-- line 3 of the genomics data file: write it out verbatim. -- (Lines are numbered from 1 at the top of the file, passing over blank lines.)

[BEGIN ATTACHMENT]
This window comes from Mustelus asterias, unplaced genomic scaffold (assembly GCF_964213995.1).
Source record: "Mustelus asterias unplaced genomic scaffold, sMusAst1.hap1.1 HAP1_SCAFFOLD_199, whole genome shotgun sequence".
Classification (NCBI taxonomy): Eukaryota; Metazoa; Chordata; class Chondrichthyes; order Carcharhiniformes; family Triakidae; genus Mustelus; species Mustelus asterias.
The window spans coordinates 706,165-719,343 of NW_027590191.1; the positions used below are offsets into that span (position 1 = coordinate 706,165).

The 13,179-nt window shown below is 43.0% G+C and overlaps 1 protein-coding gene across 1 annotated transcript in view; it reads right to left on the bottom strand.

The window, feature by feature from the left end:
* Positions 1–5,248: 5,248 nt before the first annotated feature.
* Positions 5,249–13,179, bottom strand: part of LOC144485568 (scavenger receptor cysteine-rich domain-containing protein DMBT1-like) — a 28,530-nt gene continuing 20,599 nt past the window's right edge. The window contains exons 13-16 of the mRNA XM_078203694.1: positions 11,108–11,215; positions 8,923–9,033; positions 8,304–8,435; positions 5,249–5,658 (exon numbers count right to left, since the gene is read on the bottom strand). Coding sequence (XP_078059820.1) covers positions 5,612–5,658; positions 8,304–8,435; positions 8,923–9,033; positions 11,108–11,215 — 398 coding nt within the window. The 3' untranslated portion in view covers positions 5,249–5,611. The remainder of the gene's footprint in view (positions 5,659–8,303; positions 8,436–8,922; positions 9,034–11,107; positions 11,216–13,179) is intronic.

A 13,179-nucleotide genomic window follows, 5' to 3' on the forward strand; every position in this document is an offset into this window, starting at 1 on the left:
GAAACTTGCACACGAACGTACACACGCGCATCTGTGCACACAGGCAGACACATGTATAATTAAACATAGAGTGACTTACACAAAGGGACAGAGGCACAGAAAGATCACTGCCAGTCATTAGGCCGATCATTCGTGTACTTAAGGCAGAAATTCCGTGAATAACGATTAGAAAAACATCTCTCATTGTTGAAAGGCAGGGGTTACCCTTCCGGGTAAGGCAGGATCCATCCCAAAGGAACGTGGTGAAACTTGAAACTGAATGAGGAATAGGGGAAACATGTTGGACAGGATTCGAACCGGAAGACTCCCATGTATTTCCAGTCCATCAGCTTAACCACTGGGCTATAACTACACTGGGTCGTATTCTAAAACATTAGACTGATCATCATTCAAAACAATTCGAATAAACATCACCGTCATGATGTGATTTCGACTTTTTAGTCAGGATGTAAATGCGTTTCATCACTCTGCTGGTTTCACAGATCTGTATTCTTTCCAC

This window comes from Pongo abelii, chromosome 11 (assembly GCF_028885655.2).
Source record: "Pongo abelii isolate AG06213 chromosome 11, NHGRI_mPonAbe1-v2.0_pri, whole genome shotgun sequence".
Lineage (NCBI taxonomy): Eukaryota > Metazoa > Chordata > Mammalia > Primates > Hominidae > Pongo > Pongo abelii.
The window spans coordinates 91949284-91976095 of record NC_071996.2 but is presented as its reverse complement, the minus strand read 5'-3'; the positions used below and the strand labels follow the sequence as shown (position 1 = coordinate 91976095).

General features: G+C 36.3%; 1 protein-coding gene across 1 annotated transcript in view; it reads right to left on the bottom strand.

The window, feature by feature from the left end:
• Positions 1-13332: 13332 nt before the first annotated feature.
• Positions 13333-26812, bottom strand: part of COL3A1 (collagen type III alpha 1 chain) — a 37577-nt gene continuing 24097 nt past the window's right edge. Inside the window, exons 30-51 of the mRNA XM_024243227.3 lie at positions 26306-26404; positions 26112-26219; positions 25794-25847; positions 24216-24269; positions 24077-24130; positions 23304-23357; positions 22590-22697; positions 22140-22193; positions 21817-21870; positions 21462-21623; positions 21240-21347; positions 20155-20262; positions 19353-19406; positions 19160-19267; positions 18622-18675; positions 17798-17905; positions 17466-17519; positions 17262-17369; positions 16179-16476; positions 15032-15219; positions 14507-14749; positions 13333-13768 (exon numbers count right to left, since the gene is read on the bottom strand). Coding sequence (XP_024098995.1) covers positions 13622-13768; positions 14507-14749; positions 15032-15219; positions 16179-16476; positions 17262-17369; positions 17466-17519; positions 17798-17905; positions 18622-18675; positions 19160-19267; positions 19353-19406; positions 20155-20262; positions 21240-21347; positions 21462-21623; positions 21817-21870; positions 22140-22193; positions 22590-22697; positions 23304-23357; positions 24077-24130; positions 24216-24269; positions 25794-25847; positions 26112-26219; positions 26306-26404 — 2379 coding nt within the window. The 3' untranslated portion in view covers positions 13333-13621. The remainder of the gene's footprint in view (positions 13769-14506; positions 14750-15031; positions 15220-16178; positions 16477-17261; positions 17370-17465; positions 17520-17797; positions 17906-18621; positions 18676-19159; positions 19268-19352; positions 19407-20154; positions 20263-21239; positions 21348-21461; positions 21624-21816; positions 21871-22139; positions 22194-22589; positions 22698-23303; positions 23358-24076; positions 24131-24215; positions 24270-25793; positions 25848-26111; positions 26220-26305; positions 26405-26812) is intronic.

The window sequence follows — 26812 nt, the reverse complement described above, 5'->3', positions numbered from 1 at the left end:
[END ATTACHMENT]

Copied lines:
Classification (NCBI taxonomy): Eukaryota; Metazoa; Chordata; class Chondrichthyes; order Carcharhiniformes; family Triakidae; genus Mustelus; species Mustelus asterias.